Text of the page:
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Ross Bleakney
(rossbleakney) - MLife

Locale: Cascades
Re: re: down in the PNW on 01/26/2011 16:05:13 MST Print View

@Rhonda: I think you'll be fine. A double walled tent makes things much easier. With the Capilene, I would probably go with the 32 degree bag. Then again, the weight difference is probably fairly small between the bags, so maybe the bigger bag is better. Maybe it depends on the pad you use (a warmer pad can be the difference). Regardless, I certainly wouldn't buy anything else. Even if you use the lighter bag, at worse you will be a little chilly the last night. If it was a really long trip, then I would go with the bigger bag. Of course, the weather can vary quite a bit that time of year so maybe the best thing is to check the forecast before going and then pick a bag. Four day forecasts are usually pretty reliable (8 day forecasts are a whole different story).

This is best source that I know of for weather prediction in the area: http://www.atmos.washington.edu/data/zone_report.KSEW.html and http://www.atmos.washington.edu/data/disc_report.html
The first is a standard report (which plenty of other people will repeat). The second is the discussion of the report. Basically, the meteorologists look at a bunch of computer models and then make their official prediction. By reading the discussion, you get a good idea of the confidence. Often times, they feel like changing their mind, but don't want to do it yet, because they think they might have to change their mind again. Anyway, knowing their confidence level can make a big difference.

Doug Johnson
(djohnson) - MLife

Locale: Washington State
Single Walls in the PNW on 01/26/2011 18:25:25 MST Print View

Regarding single wall tents in the PNW:

I live in Washington and spend 90% of my backpacking here. I spend about 75% of those nights in single wall tents (Gossamer Gear/Tarptent Squall Classic, Tarptent Sublite Tyvek, Tarptent RAinshadow 2, Golite Shangri La 5) and it works just fine. You have to keep condensation in mind and exercise caution but I've had great luck. Even using a Tarptent in a downpour on the Olympic coast has been fine.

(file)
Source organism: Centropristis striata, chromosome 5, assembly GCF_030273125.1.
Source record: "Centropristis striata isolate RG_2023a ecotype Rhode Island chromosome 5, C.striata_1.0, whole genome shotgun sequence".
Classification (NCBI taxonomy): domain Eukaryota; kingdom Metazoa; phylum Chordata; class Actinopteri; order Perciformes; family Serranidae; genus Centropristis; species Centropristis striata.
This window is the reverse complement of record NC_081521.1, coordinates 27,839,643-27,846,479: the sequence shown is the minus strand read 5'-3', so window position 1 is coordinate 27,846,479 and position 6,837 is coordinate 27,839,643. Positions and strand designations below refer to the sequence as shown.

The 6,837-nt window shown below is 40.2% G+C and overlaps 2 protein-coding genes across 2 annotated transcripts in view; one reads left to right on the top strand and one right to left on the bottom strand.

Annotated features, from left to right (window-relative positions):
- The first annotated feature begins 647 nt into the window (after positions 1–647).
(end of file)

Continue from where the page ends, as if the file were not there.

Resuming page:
Sure, a double wall tent is a bit easier in the condensation realm, but I've had no issues big enough that would make me switch to double wall.

It's probably similar to the down conversation. Anything works here- it's just how you use it and what you're comfortable with. Personally, I mitigate condensation concerns by using synthetic insulation with my single wall tents. If I brush against the side of the tent, it doesn't matter as much. Works for me but there are certainly lots of ways to deal with it.

That said, I once owned a Black Diamond single wall with Epic fabric. I found that to be a very poor performer in constant sprinkles with no relief. I've not found this to be the same with eVent, silnylon, cuben, spinnaker, Tyvek, or Gore Tex single walls. I used to be the shelter editor here at BPL so I got to try many, many shelters in our worst conditions and while I loved the Epic for southwestern thunderstorms, I parted ways with the tent quickly after living with it on the coast for a week.

That said, a double wall tent with a mesh inner and no vents can be worse than a well vented single wall tent, as the rain drips through the mesh onto your bag...

Cheers,
Doug

John Nausieda
(Meander) - MLife

Locale: PNW
Down in the PNW or rather single wall on 01/26/2011 18:34:53 MST Print View